CPR has origins dating back to the 1700’s. In 1741, The Paris Academy of Sciences officially recommended mouth-to-mouth resuscitation for drowning victims. More than 100 years later in 1891, Dr. Friedrich Maass performed the first equivocally documented chest compression in humans. In 1960, a group of resuscitation pioneers, Drs Peter Safar, James Jude, and William Bennett Kouwenhoven, combined mouth-to-mouth breathing with chest compressions to create Cardiopulmonary Resuscitation, the lifesaving action we now call “CPR.”

In the 1960s, with the formal endorsement of CPR and the start of a program to acquaint physicians with closed-chest cardiac resuscitation, the American Heart Association became the forerunner of CPR training for the general public. Today, through its global Training Network of close to 300,000 Instructors and more than 3500 authorized Training Centers, the AHA trains more than 12 million people annually in CPR, first aid and advanced cardiovascular life support.

Throughout the years, CPR has evolved from a technique performed almost exclusively by physicians and healthcare professionals. Today it’s a lifesaving skill that is simple enough for anyone to learn. However, research has shown that several factors prevent bystanders from taking action, including fear that they will perform CPR incorrectly, fear of legal liability, and fear of infection from performing mouth-to-mouth.

Recommendations outlined in the 2010 AHA Guidelines for CPR & ECC (Emergency Cardiovascular Care) continue to simplify CPR for rescuers, so that more people can and will act in the event of an emergency. However, to get CPR and first aid training into the hands of every person, from healthcare providers to bystanders, the way that the AHA delivers training and information also has evolved.

Through scientific research, the AHA has been able not only to create specialized training for professionals, but to lead the way in developments like Hands-OnlyTM CPR for bystanders, so that more victims have a chance at survival. It was 2008 when AHA first endorsed Hands-Only CPR – the two-step technique of calling 9-1-1 and pushing hard and fast in the center of the chest until help arrives. Through the AHA’s Hands-Only CPR Ad Council campaign and other exciting initiatives, AHA is spreading the message that anyone can and should learn the simple skills that can save a life.

With its Alliance partner, Laerdal Medical, in 2005, AHA launched the revolutionary CPR Anytime® personal learning program, developed to increase CPR knowledge among the general public. CPR Anytime and Infant CPR Anytime kits contain everything needed to learn basic CPR skills in about 20 minutes. You can learn skills from the comfort of your home or in a group setting, and then share the kit with close family members and friends to pass on skills to others.

To help deliver training to busy healthcare professionals and employees with a duty to respond to emergencies in the workplace, in 2007 AHA created OnlineAHA.org, which today offers a variety of online courses in basic and advanced life support, CPR and first aid, stroke education, rhythm recognition and more.  To date, more than 1.25 million people have completed courses through OnlineAHA.org!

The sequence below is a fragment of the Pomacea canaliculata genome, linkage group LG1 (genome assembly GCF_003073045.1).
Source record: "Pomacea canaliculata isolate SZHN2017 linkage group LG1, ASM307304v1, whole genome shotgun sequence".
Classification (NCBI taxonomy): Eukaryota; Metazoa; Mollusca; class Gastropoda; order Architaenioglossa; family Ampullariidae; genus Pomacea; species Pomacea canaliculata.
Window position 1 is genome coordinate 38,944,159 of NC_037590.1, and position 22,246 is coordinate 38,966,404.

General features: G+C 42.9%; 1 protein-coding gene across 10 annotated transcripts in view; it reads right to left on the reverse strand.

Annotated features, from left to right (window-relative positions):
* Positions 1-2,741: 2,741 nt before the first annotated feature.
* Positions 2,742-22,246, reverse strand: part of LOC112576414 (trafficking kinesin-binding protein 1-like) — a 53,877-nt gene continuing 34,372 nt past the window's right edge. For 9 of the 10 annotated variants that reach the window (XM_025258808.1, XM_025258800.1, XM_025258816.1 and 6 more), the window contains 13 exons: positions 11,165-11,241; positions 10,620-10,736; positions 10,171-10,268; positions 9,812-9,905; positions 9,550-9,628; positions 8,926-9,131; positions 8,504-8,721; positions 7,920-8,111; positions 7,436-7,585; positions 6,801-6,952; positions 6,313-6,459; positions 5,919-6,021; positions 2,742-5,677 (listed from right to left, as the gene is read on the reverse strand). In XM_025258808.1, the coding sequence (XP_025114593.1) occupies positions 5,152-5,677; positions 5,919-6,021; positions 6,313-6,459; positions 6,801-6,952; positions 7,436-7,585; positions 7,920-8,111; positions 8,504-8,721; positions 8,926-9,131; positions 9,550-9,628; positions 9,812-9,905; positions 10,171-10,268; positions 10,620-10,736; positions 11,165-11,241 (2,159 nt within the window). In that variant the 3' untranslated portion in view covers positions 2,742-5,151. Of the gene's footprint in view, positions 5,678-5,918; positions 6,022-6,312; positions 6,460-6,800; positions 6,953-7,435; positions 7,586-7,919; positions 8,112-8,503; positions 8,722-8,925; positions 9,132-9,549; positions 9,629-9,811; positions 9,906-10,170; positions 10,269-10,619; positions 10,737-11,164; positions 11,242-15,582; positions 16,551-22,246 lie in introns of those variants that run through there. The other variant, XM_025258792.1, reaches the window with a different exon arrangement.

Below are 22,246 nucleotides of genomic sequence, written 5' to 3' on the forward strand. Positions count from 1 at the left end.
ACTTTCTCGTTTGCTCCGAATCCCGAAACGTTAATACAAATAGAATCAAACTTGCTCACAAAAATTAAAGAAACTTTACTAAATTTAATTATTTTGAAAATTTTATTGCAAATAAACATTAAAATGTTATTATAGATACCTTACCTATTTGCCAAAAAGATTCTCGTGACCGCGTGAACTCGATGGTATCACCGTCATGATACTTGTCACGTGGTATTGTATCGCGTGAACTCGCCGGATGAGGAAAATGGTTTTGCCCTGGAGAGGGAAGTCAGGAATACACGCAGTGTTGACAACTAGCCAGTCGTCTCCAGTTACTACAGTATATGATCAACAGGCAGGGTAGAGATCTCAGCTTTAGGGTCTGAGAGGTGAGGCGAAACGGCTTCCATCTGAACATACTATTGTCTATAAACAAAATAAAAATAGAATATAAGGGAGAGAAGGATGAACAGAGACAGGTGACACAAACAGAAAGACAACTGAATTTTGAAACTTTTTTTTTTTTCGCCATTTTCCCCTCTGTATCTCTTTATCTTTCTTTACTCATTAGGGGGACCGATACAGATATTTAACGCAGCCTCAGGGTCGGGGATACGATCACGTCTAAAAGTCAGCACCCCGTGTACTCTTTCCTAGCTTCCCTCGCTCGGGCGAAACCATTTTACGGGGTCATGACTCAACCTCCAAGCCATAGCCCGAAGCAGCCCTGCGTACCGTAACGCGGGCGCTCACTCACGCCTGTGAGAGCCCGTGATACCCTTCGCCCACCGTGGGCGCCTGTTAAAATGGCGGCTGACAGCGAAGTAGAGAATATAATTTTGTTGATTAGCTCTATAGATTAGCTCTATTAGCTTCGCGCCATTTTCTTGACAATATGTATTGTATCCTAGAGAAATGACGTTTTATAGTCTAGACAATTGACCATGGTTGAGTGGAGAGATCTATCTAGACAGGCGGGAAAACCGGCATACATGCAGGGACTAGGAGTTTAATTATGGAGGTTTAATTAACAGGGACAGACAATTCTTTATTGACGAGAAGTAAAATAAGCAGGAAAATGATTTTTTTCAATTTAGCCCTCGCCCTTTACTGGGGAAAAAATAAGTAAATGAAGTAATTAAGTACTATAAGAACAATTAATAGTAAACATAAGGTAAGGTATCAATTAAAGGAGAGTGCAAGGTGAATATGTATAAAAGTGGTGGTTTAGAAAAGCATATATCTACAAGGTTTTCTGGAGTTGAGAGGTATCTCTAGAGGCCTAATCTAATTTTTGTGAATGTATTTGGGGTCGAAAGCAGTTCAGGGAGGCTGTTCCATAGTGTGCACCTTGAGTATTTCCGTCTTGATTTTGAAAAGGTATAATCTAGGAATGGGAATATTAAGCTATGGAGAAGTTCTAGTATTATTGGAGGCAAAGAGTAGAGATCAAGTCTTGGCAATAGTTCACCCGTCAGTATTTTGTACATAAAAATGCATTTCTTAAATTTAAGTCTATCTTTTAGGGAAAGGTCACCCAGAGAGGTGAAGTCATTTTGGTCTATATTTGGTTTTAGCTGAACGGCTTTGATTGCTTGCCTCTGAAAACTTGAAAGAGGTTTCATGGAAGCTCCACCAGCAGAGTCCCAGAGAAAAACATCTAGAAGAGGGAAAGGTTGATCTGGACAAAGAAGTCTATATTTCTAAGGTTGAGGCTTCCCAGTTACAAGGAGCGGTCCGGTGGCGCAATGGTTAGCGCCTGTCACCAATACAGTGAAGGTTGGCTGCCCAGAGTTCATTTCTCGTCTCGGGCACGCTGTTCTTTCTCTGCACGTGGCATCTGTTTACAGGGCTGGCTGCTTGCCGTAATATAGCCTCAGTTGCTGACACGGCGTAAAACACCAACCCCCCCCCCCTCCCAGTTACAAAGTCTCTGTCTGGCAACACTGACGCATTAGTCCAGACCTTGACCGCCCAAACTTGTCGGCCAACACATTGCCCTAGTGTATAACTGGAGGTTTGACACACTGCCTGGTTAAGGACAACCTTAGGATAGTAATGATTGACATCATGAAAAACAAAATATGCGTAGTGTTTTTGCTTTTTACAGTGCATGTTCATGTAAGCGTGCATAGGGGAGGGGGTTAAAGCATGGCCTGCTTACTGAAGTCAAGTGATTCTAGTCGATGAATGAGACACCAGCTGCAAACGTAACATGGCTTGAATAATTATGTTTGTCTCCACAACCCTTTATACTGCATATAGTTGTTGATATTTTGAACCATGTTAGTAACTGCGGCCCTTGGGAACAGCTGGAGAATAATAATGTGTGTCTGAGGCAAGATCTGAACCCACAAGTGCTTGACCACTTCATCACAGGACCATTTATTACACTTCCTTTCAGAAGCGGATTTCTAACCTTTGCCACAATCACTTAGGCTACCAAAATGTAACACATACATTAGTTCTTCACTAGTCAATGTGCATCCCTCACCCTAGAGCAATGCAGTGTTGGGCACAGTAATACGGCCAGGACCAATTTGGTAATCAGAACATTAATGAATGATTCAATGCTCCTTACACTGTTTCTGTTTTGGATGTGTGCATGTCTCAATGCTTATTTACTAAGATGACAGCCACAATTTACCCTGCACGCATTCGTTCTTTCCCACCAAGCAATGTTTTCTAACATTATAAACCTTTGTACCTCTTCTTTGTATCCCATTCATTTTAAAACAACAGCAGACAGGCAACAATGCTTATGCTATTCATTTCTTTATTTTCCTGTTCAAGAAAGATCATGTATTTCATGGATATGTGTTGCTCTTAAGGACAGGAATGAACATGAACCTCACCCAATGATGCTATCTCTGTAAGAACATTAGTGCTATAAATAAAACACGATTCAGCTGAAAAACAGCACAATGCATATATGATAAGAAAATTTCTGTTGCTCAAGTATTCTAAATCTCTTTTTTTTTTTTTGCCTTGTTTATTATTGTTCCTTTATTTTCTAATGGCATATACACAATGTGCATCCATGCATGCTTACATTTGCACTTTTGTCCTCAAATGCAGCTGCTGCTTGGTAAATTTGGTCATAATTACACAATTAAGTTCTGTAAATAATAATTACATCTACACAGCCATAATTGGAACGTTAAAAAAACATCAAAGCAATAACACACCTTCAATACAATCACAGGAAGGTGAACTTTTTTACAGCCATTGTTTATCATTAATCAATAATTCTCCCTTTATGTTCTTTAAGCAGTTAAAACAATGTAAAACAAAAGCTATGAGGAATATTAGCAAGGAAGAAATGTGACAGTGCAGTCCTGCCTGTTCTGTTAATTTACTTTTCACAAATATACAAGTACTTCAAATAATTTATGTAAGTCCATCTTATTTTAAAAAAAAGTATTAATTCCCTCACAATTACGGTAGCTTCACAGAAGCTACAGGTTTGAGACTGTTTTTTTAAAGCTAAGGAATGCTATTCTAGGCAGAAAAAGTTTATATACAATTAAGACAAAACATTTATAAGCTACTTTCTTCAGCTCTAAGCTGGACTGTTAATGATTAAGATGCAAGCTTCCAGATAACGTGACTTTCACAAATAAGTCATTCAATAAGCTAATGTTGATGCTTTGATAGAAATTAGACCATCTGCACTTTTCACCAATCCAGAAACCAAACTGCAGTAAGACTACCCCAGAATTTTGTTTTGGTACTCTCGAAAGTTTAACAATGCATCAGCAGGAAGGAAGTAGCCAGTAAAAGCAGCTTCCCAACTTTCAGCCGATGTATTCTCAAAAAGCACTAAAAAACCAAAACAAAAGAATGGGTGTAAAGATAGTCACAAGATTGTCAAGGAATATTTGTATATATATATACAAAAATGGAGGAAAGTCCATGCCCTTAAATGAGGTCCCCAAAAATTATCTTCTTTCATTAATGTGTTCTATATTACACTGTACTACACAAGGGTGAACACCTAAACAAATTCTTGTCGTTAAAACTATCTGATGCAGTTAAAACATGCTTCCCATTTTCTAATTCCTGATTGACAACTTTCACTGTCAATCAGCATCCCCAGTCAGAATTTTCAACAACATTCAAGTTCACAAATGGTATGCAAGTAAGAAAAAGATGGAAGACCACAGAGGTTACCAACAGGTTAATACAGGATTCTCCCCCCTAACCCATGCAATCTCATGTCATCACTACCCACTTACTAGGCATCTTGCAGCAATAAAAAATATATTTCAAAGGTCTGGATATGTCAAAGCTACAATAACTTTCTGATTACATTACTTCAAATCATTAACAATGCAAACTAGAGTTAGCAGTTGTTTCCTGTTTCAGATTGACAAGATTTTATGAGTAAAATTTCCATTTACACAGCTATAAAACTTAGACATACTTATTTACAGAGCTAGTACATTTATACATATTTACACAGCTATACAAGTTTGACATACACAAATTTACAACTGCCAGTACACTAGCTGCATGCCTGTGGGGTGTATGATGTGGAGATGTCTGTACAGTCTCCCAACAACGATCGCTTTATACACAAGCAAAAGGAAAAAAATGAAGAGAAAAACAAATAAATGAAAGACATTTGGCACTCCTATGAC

The AHA also has been able to create tools for the general public that deliver real-time lifesaving information. The AHA Pocket First Aid & CPR Smartphone Application – AHA’s first app – amazingly helped Dan Wooley, a U.S. filmmaker trapped for more than 60 hours in rubble from the massive January 12, 2010, Haiti earthquake survive. He was able to treat his injuries using information found on the app, which features hundreds of pages of illustrations covering CPR and first aid procedures, and more than 40 detailed videos.

Sudden Cardiac Arrest (SCA) & CPR Fast Facts

  • Every year in the US, EMS treats almost 383,000 out-of-hospital sudden cardiac arrests – that’s more than 1,000 a day.

  • Almost 80 percent of sudden cardiac arrests happen at home and are witnessed by a loved one. Put very simply: The life you save with CPR is mostly likely to be the life of someone you love.

  • Currently, less than 12 percent of victims survive sudden cardiac arrest. Effective bystander CPR provided immediately after sudden cardiac arrest can double or triple a victim’s chance of survival, but only 41 percent of cardiac arrest victims get CPR from a bystander.

  • Sudden cardiac arrest can happen to anyone at any time. Many victims appear healthy with no known heart disease or other risk factors.

  • Sudden cardiac arrest is not the same as a heart attack. Sudden cardiac arrest occurs when electrical impulses in the heart become rapid or chaotic, which causes the heart to suddenly stop beating. A heart attack occurs when the blood supply to part of the heart muscle is blocked. A heart attack may cause cardiac arrest.

  • African-Americans are almost twice as likely to experience cardiac arrest at home, work or in another public location than Caucasians, and their survival rates are twice as poor as for Caucasians.

  • The AHA trains 13 million people in CPR annually, to equip Americans with the skills they need to perform bystander CPR.

  • The most effective rate for chest compressions is greater than 100 compressions per minute – the same rhythm as the beat of the BeeGee’s song, “Stayin’ Alive.”

©2012, American Heart Association